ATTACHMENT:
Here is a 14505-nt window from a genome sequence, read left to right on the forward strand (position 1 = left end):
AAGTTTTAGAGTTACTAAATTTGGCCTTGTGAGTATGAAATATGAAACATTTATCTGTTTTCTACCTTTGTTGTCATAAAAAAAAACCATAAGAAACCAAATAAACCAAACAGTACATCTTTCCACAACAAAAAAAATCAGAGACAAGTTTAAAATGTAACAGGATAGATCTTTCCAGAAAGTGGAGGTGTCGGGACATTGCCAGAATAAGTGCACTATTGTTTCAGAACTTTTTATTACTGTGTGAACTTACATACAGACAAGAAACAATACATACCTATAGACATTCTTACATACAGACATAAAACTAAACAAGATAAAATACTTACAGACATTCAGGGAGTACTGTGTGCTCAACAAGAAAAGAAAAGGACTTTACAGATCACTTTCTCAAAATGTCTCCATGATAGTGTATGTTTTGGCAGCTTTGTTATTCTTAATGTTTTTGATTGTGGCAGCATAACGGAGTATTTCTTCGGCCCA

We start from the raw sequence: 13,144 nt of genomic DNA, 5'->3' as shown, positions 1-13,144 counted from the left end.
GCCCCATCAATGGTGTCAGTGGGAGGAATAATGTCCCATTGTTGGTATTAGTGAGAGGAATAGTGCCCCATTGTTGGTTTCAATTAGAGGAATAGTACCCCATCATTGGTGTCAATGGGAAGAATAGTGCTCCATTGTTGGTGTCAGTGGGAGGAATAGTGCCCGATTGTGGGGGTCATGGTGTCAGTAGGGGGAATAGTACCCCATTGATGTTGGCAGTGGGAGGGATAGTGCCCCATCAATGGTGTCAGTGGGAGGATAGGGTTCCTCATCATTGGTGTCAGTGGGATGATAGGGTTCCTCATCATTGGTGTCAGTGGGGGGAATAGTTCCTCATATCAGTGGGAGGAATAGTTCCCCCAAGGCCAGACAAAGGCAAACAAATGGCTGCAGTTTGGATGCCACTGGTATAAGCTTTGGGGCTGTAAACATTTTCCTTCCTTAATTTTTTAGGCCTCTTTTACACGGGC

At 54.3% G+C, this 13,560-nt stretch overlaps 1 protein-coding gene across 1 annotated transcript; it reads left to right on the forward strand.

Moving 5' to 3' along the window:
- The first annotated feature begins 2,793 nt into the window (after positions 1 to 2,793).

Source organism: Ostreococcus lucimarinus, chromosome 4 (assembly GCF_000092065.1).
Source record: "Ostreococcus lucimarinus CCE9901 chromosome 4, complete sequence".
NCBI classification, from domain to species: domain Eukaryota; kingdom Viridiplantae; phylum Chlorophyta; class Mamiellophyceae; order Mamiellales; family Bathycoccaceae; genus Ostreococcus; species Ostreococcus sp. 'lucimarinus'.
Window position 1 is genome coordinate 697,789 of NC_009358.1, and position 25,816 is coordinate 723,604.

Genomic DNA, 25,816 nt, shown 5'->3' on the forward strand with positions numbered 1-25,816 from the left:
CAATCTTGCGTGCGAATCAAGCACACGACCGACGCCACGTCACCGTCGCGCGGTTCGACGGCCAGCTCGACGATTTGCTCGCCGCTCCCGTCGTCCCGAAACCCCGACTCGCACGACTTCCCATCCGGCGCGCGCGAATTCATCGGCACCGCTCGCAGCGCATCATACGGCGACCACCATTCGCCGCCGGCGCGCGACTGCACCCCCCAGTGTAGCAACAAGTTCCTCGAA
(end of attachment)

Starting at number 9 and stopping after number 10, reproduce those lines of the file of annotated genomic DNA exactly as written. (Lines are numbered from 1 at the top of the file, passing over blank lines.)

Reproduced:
Source record: "Ostreococcus lucimarinus CCE9901 chromosome 4, complete sequence".
NCBI classification, from domain to species: domain Eukaryota; kingdom Viridiplantae; phylum Chlorophyta; class Mamiellophyceae; order Mamiellales; family Bathycoccaceae; genus Ostreococcus; species Ostreococcus sp. 'lucimarinus'.